Sea defences run down
By Tony McDougal
NORFOLK growers fear a proposed new site of special scientific interest in the Halvergate Marshes will disrupt water levels in the area.
The 1417ha (3500-acre) site at Halvergate will go on top of the Norfolk Broads Environmentally Sensitive Area scheme and has been designated, as the ditches are of outstanding importance for nature conservation.
But arable farmers just outside the SSSI claim it is ridiculous to impose one on top of an ESA. They fear pressure from English Nature on internal drainage boards will result in an increase in the depth of water tables and possible flooding of arable land.
John Sherman, who farms 142ha (350 acres) at Britannia Farm, Acle, near Yarmouth, said he was looking for a minimum water level to protect his arable crops, which run to the SSSI boundary.
"I cannot understand the need for an SSSI on top of an ESA. This strikes out at the whole ESA system."
Clive Doarks, English Nature conservation adviser for the Broads, said the two conservation schemes had different aims. "The ESA is an entirely voluntary scheme which seeks to improve environmental management of the area. The ESA scheme is half way through the initial designated 10-year period and there is no certainty it will continue," he claimed.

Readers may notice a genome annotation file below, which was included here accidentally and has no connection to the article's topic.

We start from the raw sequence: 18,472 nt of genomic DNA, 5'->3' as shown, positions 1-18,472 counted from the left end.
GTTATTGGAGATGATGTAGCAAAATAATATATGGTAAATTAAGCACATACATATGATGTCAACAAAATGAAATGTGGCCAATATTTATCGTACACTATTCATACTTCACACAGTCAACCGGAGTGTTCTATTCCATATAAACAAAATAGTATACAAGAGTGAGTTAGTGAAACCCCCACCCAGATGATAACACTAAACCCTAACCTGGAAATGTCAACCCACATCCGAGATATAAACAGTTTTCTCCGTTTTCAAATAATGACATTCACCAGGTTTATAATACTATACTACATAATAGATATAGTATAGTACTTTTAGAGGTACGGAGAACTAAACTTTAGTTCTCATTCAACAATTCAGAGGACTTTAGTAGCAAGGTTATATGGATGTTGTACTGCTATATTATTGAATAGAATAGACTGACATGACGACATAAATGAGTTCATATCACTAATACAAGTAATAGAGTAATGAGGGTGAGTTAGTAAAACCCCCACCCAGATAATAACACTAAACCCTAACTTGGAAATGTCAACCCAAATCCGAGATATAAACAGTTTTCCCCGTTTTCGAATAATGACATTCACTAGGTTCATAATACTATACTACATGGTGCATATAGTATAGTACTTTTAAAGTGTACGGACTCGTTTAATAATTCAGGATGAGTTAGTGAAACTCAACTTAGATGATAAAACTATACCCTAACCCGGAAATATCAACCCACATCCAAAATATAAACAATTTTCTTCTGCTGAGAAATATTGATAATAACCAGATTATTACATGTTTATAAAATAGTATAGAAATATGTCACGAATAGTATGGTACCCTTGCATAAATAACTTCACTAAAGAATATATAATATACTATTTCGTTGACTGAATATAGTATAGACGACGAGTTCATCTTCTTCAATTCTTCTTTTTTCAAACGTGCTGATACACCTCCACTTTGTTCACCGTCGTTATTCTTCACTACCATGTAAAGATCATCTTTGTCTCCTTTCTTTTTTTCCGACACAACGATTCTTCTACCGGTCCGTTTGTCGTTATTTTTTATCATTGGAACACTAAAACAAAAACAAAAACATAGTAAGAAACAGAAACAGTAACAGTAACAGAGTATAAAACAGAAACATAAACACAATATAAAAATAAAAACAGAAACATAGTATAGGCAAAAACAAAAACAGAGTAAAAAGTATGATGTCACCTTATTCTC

Mr Doarks said the SSSI at Halvergate would protect the wide range of water conditions supporting an outstanding number of plants and fauna. "The freshwater ditches rich in pondweeds are recognised in the Broadland context as being of international importance." The SSSI would also protect overwintering Bewick swans, along with various geese.
The overall management of SSSIs is expected to be raised in the House of Commons today (Fri) through the second reading of James Couchmans (Con/- Gillingham) Wildlife Bill, sponsored by Friends of the Earth.
• MAFF has increased by 25% the rate of grant aid available to internal drainage boards to manage water levels in internationally important conservation sites.
Peter Blaxell surveys emergency repair work at Sea Palling.